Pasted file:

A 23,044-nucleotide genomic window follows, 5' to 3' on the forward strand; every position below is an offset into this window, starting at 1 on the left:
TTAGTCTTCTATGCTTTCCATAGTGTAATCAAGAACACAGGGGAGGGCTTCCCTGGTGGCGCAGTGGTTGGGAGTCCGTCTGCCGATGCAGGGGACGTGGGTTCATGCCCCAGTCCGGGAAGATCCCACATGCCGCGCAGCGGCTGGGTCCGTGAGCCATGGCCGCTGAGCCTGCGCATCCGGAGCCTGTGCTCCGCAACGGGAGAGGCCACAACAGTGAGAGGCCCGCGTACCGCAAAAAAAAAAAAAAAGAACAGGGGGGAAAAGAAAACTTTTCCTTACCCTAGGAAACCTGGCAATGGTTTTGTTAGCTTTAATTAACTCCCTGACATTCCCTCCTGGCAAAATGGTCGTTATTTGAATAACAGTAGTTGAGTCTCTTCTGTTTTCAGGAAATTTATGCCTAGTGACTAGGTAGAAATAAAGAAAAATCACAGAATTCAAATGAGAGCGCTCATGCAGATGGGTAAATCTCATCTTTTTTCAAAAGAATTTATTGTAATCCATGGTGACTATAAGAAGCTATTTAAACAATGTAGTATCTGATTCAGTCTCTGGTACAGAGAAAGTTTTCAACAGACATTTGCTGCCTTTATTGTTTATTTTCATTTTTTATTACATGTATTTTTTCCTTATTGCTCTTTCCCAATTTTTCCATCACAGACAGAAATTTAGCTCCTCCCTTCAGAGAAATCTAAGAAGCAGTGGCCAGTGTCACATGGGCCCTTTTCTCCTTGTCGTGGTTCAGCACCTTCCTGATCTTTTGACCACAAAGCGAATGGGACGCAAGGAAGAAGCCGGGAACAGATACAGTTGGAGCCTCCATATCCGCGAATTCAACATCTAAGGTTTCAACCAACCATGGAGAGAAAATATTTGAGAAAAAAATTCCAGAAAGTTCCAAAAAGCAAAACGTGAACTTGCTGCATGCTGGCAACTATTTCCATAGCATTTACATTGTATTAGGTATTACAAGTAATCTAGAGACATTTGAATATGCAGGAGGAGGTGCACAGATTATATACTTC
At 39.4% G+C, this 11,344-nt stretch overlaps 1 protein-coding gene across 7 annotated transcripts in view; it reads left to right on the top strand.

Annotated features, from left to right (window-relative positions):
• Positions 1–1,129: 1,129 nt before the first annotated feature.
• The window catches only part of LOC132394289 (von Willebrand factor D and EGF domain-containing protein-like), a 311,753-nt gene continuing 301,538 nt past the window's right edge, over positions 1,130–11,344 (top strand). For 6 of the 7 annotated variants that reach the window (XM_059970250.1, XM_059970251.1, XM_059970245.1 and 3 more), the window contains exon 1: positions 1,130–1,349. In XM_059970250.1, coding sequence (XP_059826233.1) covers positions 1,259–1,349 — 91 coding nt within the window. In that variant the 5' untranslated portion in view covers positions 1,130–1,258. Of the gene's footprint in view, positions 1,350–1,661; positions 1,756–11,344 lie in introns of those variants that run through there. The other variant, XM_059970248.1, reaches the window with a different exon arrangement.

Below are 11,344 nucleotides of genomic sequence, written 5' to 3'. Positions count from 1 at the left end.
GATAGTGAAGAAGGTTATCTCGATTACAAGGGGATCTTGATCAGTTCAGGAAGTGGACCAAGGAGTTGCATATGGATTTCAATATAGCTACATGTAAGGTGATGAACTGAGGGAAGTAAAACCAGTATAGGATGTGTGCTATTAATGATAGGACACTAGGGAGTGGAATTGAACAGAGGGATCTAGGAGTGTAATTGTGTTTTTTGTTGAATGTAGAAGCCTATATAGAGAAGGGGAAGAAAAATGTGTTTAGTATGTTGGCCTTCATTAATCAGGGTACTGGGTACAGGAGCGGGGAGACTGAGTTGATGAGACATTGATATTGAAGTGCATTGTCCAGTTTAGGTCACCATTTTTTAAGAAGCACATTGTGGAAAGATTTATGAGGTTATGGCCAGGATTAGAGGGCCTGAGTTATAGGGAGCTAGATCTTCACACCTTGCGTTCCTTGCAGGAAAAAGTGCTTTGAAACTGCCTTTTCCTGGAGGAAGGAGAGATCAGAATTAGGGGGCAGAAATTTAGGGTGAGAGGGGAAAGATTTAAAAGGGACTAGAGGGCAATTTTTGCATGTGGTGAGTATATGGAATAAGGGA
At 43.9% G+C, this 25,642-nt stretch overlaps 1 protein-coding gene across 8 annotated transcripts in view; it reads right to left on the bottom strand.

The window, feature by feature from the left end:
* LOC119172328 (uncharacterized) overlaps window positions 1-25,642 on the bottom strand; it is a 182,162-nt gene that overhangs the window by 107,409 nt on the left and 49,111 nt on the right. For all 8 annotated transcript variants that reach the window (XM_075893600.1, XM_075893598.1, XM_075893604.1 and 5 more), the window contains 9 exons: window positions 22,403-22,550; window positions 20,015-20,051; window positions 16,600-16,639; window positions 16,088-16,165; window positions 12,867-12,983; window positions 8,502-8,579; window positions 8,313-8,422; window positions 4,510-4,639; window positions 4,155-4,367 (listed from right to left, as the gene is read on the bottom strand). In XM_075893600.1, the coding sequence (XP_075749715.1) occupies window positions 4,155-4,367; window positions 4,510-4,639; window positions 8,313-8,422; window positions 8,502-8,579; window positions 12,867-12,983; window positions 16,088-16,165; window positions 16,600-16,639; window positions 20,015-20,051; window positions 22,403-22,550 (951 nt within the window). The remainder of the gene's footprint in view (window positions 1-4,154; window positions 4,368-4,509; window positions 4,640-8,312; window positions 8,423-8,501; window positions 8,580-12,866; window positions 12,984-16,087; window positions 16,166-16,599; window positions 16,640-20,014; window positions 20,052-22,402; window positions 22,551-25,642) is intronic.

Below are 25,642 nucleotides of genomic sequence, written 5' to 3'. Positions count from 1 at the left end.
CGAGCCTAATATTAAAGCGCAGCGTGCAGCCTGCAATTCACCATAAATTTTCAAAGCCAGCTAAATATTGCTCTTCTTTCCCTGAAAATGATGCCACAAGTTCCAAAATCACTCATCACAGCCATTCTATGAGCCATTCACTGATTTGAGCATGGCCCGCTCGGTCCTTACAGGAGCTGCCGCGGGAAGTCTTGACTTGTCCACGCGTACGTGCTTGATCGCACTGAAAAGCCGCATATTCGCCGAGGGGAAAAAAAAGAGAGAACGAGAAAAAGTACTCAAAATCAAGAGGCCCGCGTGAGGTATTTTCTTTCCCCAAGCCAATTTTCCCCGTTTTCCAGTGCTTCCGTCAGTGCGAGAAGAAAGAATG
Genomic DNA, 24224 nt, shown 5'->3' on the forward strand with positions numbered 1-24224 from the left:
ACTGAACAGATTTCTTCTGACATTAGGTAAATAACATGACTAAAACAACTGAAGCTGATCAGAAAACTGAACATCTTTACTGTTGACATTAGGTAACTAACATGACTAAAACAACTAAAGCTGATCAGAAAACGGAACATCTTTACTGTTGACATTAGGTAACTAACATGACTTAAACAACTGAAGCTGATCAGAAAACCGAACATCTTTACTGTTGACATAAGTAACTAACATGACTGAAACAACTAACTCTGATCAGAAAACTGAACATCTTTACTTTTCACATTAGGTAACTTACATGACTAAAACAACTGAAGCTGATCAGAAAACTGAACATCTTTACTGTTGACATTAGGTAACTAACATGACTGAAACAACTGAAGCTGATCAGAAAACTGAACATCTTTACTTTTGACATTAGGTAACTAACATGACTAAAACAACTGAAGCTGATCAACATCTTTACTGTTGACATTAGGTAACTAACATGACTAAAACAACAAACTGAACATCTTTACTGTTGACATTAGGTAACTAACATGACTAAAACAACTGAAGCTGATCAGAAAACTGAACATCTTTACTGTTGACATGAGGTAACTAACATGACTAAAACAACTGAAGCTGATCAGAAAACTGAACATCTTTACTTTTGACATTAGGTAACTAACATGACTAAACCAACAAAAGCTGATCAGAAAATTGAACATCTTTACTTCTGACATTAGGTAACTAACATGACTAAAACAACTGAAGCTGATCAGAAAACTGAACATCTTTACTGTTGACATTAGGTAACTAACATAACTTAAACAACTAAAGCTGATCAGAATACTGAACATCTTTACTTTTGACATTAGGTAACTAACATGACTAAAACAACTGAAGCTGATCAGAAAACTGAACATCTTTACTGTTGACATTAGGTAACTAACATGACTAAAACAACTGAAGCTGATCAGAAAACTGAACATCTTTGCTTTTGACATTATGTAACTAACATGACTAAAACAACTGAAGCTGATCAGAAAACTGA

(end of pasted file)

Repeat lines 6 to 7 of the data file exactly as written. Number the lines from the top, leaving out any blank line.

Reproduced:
• The window catches only part of LOC132394289 (von Willebrand factor D and EGF domain-containing protein-like), a 311,753-nt gene continuing 301,538 nt past the window's right edge, over positions 1,130–11,344 (top strand). For 6 of the 7 annotated variants that reach the window (XM_059970250.1, XM_059970251.1, XM_059970245.1 and 3 more), the window contains exon 1: positions 1,130–1,349. In XM_059970250.1, coding sequence (XP_059826233.1) covers positions 1,259–1,349 — 91 coding nt within the window. In that variant the 5' untranslated portion in view covers positions 1,130–1,258. Of the gene's footprint in view, positions 1,350–1,661; positions 1,756–11,344 lie in introns of those variants that run through there. The other variant, XM_059970248.1, reaches the window with a different exon arrangement.

Below are 11,344 nucleotides of genomic sequence, written 5' to 3'. Positions count from 1 at the left end.